cover image Tragedy, the Greeks, and Us

Tragedy, the Greeks, and Us

Simon Critchley. Pantheon, $26 (336p) ISBN 978-1-5247-4794-7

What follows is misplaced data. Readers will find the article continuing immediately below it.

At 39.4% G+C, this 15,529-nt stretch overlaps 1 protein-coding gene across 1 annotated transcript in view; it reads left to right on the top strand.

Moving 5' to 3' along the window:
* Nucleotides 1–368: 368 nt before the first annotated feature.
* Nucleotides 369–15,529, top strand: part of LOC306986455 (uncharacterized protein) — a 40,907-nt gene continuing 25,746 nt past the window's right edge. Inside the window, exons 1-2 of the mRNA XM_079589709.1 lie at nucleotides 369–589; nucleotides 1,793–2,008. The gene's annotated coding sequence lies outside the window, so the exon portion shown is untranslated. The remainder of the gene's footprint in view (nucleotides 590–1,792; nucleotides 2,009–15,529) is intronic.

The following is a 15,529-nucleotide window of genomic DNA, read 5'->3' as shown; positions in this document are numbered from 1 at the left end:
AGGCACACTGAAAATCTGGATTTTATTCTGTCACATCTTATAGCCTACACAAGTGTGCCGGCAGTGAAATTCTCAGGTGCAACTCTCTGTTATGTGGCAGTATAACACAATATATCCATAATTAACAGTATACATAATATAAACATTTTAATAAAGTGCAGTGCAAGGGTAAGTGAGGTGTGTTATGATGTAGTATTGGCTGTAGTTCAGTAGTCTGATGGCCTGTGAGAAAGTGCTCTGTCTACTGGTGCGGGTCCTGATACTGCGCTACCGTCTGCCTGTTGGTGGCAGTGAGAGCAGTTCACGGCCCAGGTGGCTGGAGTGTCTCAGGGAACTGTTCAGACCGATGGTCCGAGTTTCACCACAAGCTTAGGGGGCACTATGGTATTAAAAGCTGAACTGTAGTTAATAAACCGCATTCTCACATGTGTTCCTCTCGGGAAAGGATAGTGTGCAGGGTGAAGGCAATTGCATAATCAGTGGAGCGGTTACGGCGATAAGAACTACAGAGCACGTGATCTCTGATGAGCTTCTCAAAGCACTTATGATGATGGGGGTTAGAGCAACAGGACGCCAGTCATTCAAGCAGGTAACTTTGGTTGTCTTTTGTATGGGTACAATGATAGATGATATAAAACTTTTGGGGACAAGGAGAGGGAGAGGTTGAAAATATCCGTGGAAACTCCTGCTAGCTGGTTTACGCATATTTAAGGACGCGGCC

New School philosophy professor Critchley (What We Think About When We Think About Soccer) takes on ancient Greek tragedy’s philosophical implications in this dense, demanding study. A self-described “non-classicist,” Critchley finds in the classical form a bracing alternative to his own discipline. If philosophy is rational and sensible, then tragedy plays are ambiguous, “giving voice to what is contradictory about us... and what is limited about us.” Informing readers unfamiliar with classical literature that in ancient Greek plays “tragedy requires some degree of complicity on our part,” he points to the “highest exemplar of tragedy,” Sophocles’ Oedipus the King, in which the protagonist, seeking to defy a prophecy that he will commit patricide and incest, unknowingly commits both. In this way, the play shows how “we both know and don’t know at one and the same time,” and how free will allows people to follow a preordained fate. These aren’t easy ideas, and this book is not one to be read casually. In his acknowledgments, Critchley writes of initially exploring his ideas in lectures and conversations, an exploratory process evident throughout this intelligent, rigorous book. Dedicated readers will have the sense of being at a thoughtful scholar’s side as he works through an intractable intellectual problem. [em](Apr.) [/em]